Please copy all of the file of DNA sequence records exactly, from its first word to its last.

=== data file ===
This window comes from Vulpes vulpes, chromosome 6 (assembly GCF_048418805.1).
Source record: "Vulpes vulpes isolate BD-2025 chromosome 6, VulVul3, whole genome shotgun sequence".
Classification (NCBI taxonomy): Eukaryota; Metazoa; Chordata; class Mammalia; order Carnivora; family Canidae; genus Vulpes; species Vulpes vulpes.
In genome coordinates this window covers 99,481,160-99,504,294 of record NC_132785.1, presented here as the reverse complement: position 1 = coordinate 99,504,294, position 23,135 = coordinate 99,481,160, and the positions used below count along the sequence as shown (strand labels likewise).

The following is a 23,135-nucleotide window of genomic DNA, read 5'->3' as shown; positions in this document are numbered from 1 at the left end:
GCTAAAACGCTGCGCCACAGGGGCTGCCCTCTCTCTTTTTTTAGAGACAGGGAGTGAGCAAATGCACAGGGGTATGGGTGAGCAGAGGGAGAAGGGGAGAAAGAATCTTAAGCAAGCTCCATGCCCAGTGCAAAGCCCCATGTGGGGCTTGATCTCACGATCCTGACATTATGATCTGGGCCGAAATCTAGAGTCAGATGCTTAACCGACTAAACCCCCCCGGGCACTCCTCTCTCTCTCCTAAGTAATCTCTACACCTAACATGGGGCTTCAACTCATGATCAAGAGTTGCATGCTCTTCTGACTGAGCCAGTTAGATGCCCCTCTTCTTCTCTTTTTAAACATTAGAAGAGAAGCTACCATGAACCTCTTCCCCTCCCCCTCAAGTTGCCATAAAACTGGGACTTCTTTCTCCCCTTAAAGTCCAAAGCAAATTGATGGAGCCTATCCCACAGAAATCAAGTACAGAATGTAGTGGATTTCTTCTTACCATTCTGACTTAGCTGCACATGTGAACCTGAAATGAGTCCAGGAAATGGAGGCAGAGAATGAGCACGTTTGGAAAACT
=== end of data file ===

This window comes from Vulpes vulpes, chromosome 6 (assembly GCF_048418805.1).
Source record: "Vulpes vulpes isolate BD-2025 chromosome 6, VulVul3, whole genome shotgun sequence".
Classification (NCBI taxonomy): Eukaryota; Metazoa; Chordata; class Mammalia; order Carnivora; family Canidae; genus Vulpes; species Vulpes vulpes.
In genome coordinates this window covers 99,481,160-99,504,294 of record NC_132785.1, presented here as the reverse complement: position 1 = coordinate 99,504,294, position 23,135 = coordinate 99,481,160, and the positions used below count along the sequence as shown (strand labels likewise).

The following is a 23,135-nucleotide window of genomic DNA, read 5'->3' as shown; positions in this document are numbered from 1 at the left end:
GCTAAAACGCTGCGCCACAGGGGCTGCCCTCTCTCTTTTTTTAGAGACAGGGAGTGAGCAAATGCACAGGGGTATGGGTGAGCAGAGGGAGAAGGGGAGAAAGAATCTTAAGCAAGCTCCATGCCCAGTGCAAAGCCCCATGTGGGGCTTGATCTCACGATCCTGACATTATGATCTGGGCCGAAATCTAGAGTCAGATGCTTAACCGACTAAACCCCCCCGGGCACTCCTCTCTCTCTCCTAAGTAATCTCTACACCTAACATGGGGCTTCAACTCATGATCAAGAGTTGCATGCTCTTCTGACTGAGCCAGTTAGATGCCCCTCTTCTTCTCTTTTTAAACATTAGAAGAGAAGCTACCATGAACCTCTTCCCCTCCCCCTCAAGTTGCCATAAAACTGGGACTTCTTTCTCCCCTTAAAGTCCAAAGCAAATTGATGGAGCCTATCCCACAGAAATCAAGTACAGAATGTAGTGGATTTCTTCTTACCATTCTGACTTAGCTGCACATGTGAACCTGAAATGAGTCCAGGAAATGGAGGCAGAGAATGAGCACGTTTGGAAAACT